How to teach african dance

The African Root - KET Education

This collection of video excerpts explores African dance and its influences. The videos can be used as resources for lesson plans and ideas in the Dance Toolkit.

West African Dance: Description and Warm-Up

Following a performance of West African dance, Harlina Churn-Diallo introduces concepts of African dance while dancers demonstrate warm-up movements.

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West African Dance: The Connection Between Music and Movement

Harlina Churn-Diallo demonstrates and teaches four basic movements of African dance. A group of dancers practices and demonstrates the moves.

Suggested Uses:

  • Watch to build your own knowledge and understanding of African dance and influence, or for ideas on how to teach the dance movements to your students.
  • Show to students to demonstrate and guide movement activities.
  • Show to demonstrate isolation of body parts.
  • Show to accompany social studies activities relating to African culture.
  • Show with other African dance performances in the toolkit to compare and contrast.
  • Show with Afro-Cuban dance excerpts to compare and contrast.

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West African Dance: Choreography

Harlina Churn-Diallo reviews the four basic movements shown in the excerpt “The Connection Between Music and Movement” and guides dancers in combining the movements into a dance.

Suggested Uses:

  • Watch to build your own knowledge and understanding of African dance and influence, or for ideas on how to teach the dance movements to your students.
  • Show to demonstrate and guide movement activities with students.
  • Show to guide students in choreographing their own dances using the four movements.
  • Show to accompany social studies activities relating to African culture.
  • Show with other African dance performances in the toolkit to compare and contrast.
  • Show with Afro-Cuban dance excerpts to compare and contrast.

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Afro-Cuban Dance: Understanding the Clave Rhythm Pattern

This clip focuses on understanding the son clave rhythm and moving to it. The video excerpt begins with a short demonstration of call and response. Then dancers walk in a box, moving to the rhythm pattern. Katherine Kramer teaches the three-measure pattern measure by measure. Concepts include quarter notes, half notes, 4/4 time, pulse, beat, and the measure.

Suggested Uses:

  • Watch to build your own knowledge and understanding of Afro-Cuban dance and influence, or for ideas on how to teach the dance movements to your students.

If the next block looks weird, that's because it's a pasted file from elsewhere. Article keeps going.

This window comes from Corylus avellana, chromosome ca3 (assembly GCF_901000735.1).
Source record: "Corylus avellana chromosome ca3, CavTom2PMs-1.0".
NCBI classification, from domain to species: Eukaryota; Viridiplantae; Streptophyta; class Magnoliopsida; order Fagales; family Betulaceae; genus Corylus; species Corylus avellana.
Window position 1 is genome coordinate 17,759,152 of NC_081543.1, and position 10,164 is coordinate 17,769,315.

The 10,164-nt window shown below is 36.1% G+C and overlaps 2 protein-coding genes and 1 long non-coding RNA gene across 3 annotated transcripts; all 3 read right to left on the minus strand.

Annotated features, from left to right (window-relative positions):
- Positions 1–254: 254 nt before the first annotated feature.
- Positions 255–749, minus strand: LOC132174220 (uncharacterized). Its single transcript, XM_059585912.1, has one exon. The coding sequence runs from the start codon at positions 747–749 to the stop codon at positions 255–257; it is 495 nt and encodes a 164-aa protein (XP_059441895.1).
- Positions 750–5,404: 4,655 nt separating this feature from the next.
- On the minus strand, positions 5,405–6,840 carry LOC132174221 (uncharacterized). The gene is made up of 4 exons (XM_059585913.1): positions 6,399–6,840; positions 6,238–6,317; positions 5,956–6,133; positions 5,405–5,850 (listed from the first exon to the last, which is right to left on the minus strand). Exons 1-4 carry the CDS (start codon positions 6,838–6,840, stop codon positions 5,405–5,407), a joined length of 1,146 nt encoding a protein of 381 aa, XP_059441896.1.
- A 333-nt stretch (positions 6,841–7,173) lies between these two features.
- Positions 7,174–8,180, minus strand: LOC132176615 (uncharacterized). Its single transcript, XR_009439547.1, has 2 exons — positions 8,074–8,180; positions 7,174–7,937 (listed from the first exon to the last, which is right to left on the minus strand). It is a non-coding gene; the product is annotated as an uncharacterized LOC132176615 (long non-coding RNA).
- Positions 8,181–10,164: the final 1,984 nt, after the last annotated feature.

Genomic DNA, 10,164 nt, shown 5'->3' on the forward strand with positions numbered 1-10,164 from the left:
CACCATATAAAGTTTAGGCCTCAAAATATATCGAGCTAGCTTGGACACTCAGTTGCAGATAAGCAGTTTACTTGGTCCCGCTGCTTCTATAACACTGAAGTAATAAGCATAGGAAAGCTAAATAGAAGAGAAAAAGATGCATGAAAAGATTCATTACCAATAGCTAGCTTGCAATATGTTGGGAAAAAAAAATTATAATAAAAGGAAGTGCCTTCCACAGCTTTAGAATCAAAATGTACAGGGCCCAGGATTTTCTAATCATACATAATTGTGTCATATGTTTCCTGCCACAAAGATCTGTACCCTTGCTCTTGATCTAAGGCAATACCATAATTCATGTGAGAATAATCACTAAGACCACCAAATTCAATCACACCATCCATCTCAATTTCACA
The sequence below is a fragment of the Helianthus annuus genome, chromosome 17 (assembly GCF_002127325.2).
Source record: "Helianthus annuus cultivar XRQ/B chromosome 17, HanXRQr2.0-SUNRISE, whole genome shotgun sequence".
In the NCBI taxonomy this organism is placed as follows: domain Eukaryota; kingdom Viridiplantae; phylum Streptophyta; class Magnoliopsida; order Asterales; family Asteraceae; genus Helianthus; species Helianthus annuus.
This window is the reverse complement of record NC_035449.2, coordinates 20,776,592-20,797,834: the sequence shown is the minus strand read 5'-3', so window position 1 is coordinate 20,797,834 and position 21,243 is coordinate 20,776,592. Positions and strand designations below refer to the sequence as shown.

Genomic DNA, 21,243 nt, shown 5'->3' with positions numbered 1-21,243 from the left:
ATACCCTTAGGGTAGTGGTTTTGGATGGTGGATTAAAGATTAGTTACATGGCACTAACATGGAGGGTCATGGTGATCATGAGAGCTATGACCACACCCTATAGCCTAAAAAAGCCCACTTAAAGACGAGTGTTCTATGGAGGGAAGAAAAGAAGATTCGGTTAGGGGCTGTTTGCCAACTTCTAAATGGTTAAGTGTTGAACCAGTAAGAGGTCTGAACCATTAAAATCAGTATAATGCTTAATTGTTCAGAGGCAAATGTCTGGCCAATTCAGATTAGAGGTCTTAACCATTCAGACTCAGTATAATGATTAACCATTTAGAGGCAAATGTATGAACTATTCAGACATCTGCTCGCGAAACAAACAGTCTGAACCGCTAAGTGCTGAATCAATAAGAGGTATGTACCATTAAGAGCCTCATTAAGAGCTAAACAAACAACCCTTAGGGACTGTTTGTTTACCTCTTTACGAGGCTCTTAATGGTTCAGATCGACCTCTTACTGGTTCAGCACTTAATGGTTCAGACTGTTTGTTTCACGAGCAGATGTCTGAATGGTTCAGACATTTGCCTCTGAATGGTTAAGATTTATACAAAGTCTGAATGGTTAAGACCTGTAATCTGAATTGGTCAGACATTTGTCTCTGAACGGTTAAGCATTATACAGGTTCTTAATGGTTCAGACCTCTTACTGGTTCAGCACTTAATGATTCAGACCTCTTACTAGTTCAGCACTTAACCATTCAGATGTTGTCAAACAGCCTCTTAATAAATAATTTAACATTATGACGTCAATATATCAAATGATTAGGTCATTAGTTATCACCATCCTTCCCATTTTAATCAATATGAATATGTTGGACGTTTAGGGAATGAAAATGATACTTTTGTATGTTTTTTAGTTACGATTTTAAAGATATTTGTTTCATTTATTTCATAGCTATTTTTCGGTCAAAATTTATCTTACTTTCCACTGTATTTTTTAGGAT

• Show to demonstrate and guide movement activities with students.
  • Show in combination with African dance excerpts to compare and contrast.

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Afro-Cuban Dance: Warming Up to the Clave Rhythm Pattern

Katherine Kramer explains why dancers warm up their bodies, then leads a warm-up done to the 3-2 rhythm of the son clave. Concepts discussed include isolation of body parts, quarter notes, half notes, and clave rhythm. Participants use different body parts (head, arms, torso, etc.) to “play” various rhythms. Kramer discusses the Spanish and African influences on dances like the flamenco, in which dancers hold the torso erect while moving the hips and feet.

Suggested Uses:

    Watch to build your own knowledge and understanding of Afro-Cuban dance and influence, or for ideas on how to teach the dance movements to your students.
    Show to demonstrate and guide warm-up or movement activities with students.
    Show in combination with African dance excerpts to compare and contrast.
    Show with the flamenco example “Farruca” on the Dance Performances video/DVD to discuss Spanish and African influences.

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Afro-Cuban Dance: Moving to the Clave Rhythm Pattern

Dancers demonstrate using the clave rhythm movements practiced in “Warming Up to the Clave Rhythm” to put together a brief dance sequence combining locomotor movement and non-locomotor shapes.

Suggested Uses:

    Watch to build your own knowledge and understanding of Afro-Cuban dance and influence, or for ideas on how to teach the dance movements to your students.
    Show to demonstrate and guide warm-up or movement activities with students.
    Show in combination with African dance excerpts to compare and contrast.

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Afro-Cuban Dance: Salsa Dancing